A strong project portfolio management strategy includes regular reviews—of risk factors, budget and schedule adherence, resource allocations, and the overall health of the portfolio, just to name a few. Similar reviews may be conducted across individual projects, but widening your perspective to encompass a comprehensive portfolio view enables your organization to do so much more.
By enhancing your organization’s portfolio-level insight, you gain the ability to analyze your data more deeply, allowing you to achieve better results over the long term. Whether you want to focus on expenditures, resource consumption, project timeliness, or trends across all of these areas, advanced analytics applied against your portfolio data can reveal important information about your organization’s performance.
Return on investment
Maintaining awareness into the financial health and performance of your company’s portfolio of projects empowers you to take timely and appropriate action to ensure that every project delivers the expected ROI. This is particularly important if the business needs to secure a minimum level of return to fund future efforts, or if a partnership or other agreement obligates your team to achieve specific financial performance metrics. An analysis of your portfolio can help you keep on top of issues such as delays, budget variances, and other factors that could chip away at your ROI.
Resource allocation and consumption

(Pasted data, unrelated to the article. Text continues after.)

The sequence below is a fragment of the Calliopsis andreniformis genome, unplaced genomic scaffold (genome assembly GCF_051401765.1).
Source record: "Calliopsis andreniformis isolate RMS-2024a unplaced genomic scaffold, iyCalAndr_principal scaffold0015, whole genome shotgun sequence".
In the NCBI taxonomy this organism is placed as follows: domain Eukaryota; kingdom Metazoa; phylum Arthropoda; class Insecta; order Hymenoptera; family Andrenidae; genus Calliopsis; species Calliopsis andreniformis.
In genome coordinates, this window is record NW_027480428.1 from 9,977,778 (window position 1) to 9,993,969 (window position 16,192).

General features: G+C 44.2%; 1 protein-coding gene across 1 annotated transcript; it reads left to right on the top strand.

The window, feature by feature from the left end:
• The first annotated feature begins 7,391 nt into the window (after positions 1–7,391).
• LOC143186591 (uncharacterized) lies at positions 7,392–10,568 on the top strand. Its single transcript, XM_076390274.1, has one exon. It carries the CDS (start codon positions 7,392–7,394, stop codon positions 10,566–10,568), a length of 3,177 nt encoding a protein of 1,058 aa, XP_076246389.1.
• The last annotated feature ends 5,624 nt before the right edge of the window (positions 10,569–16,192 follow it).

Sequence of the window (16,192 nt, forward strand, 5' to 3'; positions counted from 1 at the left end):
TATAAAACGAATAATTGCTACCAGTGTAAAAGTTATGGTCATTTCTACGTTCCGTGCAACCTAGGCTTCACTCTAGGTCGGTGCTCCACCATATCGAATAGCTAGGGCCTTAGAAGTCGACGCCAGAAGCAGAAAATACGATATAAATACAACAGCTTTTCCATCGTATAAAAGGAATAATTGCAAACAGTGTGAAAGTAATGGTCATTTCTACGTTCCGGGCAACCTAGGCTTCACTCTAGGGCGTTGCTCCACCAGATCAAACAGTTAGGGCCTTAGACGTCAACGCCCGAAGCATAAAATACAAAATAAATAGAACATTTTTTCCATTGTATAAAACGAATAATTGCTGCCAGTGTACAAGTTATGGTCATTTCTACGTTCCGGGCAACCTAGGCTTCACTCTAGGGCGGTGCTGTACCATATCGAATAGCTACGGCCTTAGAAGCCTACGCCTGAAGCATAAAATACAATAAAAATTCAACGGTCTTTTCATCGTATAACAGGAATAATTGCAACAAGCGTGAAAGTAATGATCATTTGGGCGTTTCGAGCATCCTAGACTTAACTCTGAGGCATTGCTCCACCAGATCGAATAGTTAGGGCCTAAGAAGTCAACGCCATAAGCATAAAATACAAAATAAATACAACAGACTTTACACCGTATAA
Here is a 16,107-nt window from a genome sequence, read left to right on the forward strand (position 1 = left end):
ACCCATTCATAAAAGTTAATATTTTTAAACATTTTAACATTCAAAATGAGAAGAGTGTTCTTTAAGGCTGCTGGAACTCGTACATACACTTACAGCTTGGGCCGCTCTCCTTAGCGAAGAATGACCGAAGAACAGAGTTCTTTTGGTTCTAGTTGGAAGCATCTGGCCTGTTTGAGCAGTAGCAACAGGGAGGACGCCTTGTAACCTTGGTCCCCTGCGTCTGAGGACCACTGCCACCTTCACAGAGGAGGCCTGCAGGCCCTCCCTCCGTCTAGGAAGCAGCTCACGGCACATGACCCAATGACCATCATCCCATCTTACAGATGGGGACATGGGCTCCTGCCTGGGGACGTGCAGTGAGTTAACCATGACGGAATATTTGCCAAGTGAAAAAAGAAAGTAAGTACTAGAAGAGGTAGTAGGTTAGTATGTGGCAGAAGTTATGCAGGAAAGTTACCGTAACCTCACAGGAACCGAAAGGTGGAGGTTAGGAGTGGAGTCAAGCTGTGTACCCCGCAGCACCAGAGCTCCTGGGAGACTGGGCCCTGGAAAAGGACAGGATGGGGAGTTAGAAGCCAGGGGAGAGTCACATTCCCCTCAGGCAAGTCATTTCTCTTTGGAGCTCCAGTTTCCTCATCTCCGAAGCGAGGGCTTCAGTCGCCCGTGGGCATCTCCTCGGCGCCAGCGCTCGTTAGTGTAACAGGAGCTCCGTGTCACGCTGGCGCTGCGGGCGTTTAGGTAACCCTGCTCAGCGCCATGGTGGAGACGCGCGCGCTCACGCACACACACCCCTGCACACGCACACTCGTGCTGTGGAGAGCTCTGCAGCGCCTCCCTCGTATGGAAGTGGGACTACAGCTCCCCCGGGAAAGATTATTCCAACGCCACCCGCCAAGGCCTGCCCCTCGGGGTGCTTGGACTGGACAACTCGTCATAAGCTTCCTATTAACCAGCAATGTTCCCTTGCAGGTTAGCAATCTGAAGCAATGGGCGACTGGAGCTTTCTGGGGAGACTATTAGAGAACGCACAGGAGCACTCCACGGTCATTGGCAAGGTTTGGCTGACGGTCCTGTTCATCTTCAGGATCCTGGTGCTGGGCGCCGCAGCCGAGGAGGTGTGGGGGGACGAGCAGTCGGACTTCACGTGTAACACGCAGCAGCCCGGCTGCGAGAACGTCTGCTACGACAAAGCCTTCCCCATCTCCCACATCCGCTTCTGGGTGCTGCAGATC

Knowing how resources are assigned and used at the project level is valuable insight, but visibility of this data at the portfolio level provides the kind of strategic view that’s necessary when making important business decisions. You’ll know if some divisions are consuming resources at a higher rate than others, or if a functional area carries the bulk of the requests for high-demand, high-value resources. You may also learn that specific project types routinely exceed their resource estimates, data that can help boost your continuous improvement efforts.
Staffing requirements and opportunities
Seeing how human assets are allocated across the entire portfolio—not only internal workers but also external contractors, consultants, and temporary personnel—can be useful in developing future forecasts and streamlining operational workflows. Can staff time be more efficiently used by adjusting allocations at the project level? Are high-demand personnel overbooked or forecasted to support multiple projects simultaneously? This information is also important when determining how the organization fills its staffing needs. You may be better served by hiring in-house expertise to minimize vendor costs in some instances, or by developing new skills among existing staff members in others.
One big benefit of a comprehensive project portfolio management strategy is the ability to use the data to run what-if scenarios to determine the best course of action based on business needs, market pressures, financial expectations, resource availability, and workload levels.
- What if we execute several high-risk projects simultaneously?
- What if one project in a chain of strategic initiatives is delayed?
- What if we reprioritize the projects in our portfolio?
- What if a project doesn’t deliver the expected ROI? How is the viability of future efforts diminished in that situation?
Scenario planning can help identify potential impacts that may not be immediately obvious in the early project planning stages, as well as uncover opportunities to improve project performance that aren’t visible at the individual project level.
Unfortunately, some organizations try to make do with project data rather than elevate their insight to include their full portfolio. Using information that’s too narrow in scope produces poor results, similar to analyzing project data that’s incomplete, out of date, subjective, or duplicative—your understanding of potential outcomes is skewed and the decisions you make based on that understanding may be similarly misinformed.